100 Greatest Dance Hits
September 25, 2016: Jason Vieaux, guitar; Escher String Quartet
Aaron Jay Kernis came to national attention as a twenty-three-year-old composer in 1983 when the New York Philharmonic premiered his Dream of the Morning Sky. He went on to receive the 1998 Pulitzer Prize for his String Quartet No. 2, “Musica instrumentalis,” and the 2002 Grawemeyer Award for Colored Field for cello and orchestra (originally an English horn concerto). In both cases he was the youngest composer to win these prestigious awards. His highly imaginative, sophisticated yet accessible works have been commissioned and performed by a pantheon of music organizations, ensembles, and soloists.
Growing up in Philadelphia, Kernis first studied violin, then taught himself piano at age twelve, and turned to composition the following year. He studied with John Adams at the San Francisco Conservatory, Charles Wuorinen at the Manhattan School of Music, and Jacob Druckman and Morton Subotnick at Yale University. He describes his wide-ranging influences as embracing everything from “Gertrude Stein to hard-edged rap to the diaphanous musical canvas of Claude Debussy.” He has taught at the Yale School of Music since 2003, has directed the Minnesota Orchestra Composer Institute, and held composer residencies with Astral Artists, the St. Paul Chamber Orchestra, Albany Symphony, Minnesota Public Radio, and the American Composers Forum.
In the early 1990s many of Kernis’s compositions were concerned with dark images: his Second Symphony (1992) dealt with the Gulf War, Still Movement with Hymn (1993) with World War II and the Holocaust, and Colored Field (originally 1994) reflected his visits to the Auschwitz and Birkenau death camps. But his varied and colorful writing has also encompassed the humorous—The Four Seasons of Futurist Cuisine, and the erotic—Goblin Market, based on Christina Rossetti’s moody poem. More recently, for Renée Fleming he composed the alternately ferocious and lyrical Valentines (2000) on the feminist texts of Carol Ann Duffy, Newly Drawn Sky (2006) in honor of James Conlon’s first season as director of the Ravinia Festival, and his Viola Concerto (2014) for Paul Neubauer and the St. Paul Chamber Orchestra. Most recently Marina Piccinini and the Detroit Symphony premiered his Flute Concerto in January 2016.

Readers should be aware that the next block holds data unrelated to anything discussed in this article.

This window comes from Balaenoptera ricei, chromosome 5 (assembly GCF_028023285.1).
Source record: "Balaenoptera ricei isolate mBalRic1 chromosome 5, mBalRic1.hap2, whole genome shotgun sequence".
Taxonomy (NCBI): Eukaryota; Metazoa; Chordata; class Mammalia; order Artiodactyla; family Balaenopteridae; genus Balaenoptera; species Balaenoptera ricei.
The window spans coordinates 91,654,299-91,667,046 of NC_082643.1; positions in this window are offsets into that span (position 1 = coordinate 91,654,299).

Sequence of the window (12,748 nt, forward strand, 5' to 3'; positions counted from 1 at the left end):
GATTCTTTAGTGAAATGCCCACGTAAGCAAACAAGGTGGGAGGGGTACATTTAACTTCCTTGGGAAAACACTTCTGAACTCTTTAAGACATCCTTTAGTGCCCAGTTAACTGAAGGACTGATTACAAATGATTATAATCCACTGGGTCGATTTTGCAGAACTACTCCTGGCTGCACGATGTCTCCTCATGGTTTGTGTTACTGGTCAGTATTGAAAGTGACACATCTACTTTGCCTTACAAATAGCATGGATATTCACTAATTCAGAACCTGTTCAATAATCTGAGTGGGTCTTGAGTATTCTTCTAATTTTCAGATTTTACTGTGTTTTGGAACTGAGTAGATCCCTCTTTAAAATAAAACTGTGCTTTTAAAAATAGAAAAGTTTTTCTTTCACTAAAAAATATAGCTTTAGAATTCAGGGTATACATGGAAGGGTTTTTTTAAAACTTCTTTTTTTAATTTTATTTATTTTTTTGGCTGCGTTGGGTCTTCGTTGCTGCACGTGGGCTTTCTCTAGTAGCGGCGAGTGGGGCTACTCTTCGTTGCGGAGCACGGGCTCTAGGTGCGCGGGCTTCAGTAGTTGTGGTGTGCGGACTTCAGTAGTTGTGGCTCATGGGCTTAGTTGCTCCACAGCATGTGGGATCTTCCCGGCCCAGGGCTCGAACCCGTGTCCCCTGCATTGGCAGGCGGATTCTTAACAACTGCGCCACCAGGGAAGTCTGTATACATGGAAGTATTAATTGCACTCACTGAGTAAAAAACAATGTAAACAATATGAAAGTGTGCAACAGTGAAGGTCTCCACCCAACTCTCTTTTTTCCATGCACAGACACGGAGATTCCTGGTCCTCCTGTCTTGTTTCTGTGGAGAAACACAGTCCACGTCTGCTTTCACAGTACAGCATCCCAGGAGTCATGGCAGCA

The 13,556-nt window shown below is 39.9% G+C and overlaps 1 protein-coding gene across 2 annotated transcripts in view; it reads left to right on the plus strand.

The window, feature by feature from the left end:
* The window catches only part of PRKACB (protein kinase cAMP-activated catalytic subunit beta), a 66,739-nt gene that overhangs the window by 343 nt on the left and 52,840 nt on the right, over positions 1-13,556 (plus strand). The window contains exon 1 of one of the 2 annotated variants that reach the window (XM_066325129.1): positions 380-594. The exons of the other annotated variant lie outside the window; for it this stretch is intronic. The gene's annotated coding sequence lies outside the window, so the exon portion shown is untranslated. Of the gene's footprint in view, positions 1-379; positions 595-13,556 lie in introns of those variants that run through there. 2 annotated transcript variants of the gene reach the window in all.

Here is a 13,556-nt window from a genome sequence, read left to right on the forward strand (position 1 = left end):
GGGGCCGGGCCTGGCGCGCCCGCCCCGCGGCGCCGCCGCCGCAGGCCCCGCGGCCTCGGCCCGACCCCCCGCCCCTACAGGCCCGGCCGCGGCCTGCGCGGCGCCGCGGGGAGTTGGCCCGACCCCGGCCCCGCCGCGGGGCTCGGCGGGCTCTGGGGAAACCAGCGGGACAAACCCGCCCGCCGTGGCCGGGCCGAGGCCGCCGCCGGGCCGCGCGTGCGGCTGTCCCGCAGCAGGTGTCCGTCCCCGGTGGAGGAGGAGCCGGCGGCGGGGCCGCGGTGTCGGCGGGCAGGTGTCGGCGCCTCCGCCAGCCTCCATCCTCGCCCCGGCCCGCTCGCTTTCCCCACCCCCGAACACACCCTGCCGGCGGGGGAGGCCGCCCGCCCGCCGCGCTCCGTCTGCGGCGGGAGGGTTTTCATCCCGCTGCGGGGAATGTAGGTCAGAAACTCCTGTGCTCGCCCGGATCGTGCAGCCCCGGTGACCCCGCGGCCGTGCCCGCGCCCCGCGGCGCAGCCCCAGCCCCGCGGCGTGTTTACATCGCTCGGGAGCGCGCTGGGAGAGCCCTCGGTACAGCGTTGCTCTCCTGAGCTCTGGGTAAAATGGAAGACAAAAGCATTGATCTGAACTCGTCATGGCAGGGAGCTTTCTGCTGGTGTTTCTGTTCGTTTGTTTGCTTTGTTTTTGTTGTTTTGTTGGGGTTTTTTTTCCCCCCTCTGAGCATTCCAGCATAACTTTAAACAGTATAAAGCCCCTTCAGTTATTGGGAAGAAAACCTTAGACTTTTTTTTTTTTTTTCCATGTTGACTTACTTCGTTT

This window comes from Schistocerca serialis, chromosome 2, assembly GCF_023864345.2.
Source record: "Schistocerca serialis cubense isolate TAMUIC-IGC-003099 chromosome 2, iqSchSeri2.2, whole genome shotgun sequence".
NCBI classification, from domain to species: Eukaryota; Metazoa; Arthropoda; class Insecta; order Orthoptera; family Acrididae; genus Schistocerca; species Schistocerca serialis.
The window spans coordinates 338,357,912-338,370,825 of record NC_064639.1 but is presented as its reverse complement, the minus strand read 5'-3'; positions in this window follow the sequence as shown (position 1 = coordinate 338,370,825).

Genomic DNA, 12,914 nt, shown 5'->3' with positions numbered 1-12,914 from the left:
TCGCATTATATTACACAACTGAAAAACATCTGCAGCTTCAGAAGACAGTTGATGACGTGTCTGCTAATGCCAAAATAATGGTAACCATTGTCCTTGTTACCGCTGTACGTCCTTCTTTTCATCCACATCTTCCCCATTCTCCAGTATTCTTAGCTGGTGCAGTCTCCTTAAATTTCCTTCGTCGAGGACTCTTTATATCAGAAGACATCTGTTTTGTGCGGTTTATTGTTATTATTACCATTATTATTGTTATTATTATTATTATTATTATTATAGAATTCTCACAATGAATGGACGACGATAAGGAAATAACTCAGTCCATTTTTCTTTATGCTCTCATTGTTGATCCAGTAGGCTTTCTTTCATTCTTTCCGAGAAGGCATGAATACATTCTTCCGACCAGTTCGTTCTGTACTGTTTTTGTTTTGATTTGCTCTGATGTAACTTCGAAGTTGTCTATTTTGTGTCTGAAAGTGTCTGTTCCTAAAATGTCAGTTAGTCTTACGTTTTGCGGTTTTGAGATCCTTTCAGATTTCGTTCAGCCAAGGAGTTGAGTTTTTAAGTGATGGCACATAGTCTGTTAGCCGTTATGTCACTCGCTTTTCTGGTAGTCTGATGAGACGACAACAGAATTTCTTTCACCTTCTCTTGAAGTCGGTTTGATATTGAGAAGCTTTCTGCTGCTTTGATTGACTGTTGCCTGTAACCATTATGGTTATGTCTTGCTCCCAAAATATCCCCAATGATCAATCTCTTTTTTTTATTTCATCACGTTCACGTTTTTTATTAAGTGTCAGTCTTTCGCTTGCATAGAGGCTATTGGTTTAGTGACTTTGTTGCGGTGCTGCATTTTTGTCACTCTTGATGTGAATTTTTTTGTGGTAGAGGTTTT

Kernis composed 100 Greatest Dance Hits in 1993, intending it as a celebration of popular styles of the ’90s, but he admits that sounds of the ’70s occurred to him more as he composed. The piece was premiered on September 3, 1993, for the tenth anniversary of the Music from Angel Fire Festival (New Mexico) by guitarist David Tanenbaum, violinists Ida and Ani Kavafian, violist Scott St. John and cellist Christopher Costanza.
Said Kernis, “I borrowed the title from those old K-Tel advertisements on late-night TV for 100 Greatest Motown Hits or 100 Greatest Soul Hits.” The piece unfolds in four movements, drawing on popular styles ranging from salsa and rap to disco and easy listening. The short, rhythmic introduction has the string players producing all manner of unconventional sounds. The ensuing “minuet/scherzo” movement features captivating dance gestures, drawing its title, Salsa Pasada (“Rancid Salsa”) from a pun on old-fashioned salsa dancing and the condiment when it is past its prime. Kernis drew on this movement for the finale of his 1997 Guitar Concerto.
Kernis entitled the contemplative slow movement (also refashioned for his Guitar Concerto) “MOR Easy Listening Slow Dance”—MOR referring to the “middle-of-the-road” kind of music his parents would like—“what they hope to find on the radio dial.” The driven finale’s impetus came from the television show Soul Train, with its over three decades of R&B, soul, hip-hop, and disco. Kernis simply substituted modes of transportation in his title—a boat for a train: Dance Party on the Disco Motorboat. The striking conclusion was inspired, said Kernis, by “kids on the subways doing intricate rap rhythms vocally, playing on their bodies even, so that the different syllables they were using and the different sounds they were making sounded like specific percussion instruments.”
© Jane Vial Jaffe